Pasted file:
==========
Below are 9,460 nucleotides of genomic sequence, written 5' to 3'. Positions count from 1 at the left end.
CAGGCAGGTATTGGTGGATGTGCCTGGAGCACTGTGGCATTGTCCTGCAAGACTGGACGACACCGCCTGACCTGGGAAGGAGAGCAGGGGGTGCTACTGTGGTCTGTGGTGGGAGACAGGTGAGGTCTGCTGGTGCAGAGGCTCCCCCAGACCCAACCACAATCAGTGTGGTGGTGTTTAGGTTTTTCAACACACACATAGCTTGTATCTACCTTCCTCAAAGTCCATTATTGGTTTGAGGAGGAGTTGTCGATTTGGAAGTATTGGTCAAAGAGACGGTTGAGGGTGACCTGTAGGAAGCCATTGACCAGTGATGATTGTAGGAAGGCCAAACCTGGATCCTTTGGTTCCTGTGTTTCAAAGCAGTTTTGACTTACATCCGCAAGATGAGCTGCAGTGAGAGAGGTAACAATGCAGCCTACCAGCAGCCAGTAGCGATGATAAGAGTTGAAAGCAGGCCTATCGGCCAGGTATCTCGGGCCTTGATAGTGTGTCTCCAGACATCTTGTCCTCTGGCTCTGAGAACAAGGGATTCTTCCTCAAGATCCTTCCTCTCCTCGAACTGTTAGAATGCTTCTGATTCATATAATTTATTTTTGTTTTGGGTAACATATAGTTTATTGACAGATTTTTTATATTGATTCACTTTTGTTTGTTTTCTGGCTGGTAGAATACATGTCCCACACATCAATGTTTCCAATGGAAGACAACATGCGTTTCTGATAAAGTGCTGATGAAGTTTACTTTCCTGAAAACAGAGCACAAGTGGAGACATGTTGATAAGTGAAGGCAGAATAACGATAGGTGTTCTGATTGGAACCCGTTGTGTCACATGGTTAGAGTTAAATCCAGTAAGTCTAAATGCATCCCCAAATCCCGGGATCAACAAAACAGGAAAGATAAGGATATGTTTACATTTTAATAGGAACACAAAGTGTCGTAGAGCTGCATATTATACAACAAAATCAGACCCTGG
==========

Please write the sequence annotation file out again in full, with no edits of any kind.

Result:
Below are 9,460 nucleotides of genomic sequence, written 5' to 3'. Positions count from 1 at the left end.
CAGGCAGGTATTGGTGGATGTGCCTGGAGCACTGTGGCATTGTCCTGCAAGACTGGACGACACCGCCTGACCTGGGAAGGAGAGCAGGGGGTGCTACTGTGGTCTGTGGTGGGAGACAGGTGAGGTCTGCTGGTGCAGAGGCTCCCCCAGACCCAACCACAATCAGTGTGGTGGTGTTTAGGTTTTTCAACACACACATAGCTTGTATCTACCTTCCTCAAAGTCCATTATTGGTTTGAGGAGGAGTTGTCGATTTGGAAGTATTGGTCAAAGAGACGGTTGAGGGTGACCTGTAGGAAGCCATTGACCAGTGATGATTGTAGGAAGGCCAAACCTGGATCCTTTGGTTCCTGTGTTTCAAAGCAGTTTTGACTTACATCCGCAAGATGAGCTGCAGTGAGAGAGGTAACAATGCAGCCTACCAGCAGCCAGTAGCGATGATAAGAGTTGAAAGCAGGCCTATCGGCCAGGTATCTCGGGCCTTGATAGTGTGTCTCCAGACATCTTGTCCTCTGGCTCTGAGAACAAGGGATTCTTCCTCAAGATCCTTCCTCTCCTCGAACTGTTAGAATGCTTCTGATTCATATAATTTATTTTTGTTTTGGGTAACATATAGTTTATTGACAGATTTTTTATATTGATTCACTTTTGTTTGTTTTCTGGCTGGTAGAATACATGTCCCACACATCAATGTTTCCAATGGAAGACAACATGCGTTTCTGATAAAGTGCTGATGAAGTTTACTTTCCTGAAAACAGAGCACAAGTGGAGACATGTTGATAAGTGAAGGCAGAATAACGATAGGTGTTCTGATTGGAACCCGTTGTGTCACATGGTTAGAGTTAAATCCAGTAAGTCTAAATGCATCCCCAAATCCCGGGATCAACAAAACAGGAAAGATAAGGATATGTTTACATTTTAATAGGAACACAAAGTGTCGTAGAGCTGCATATTATACAACAAAATCAGACCCTGG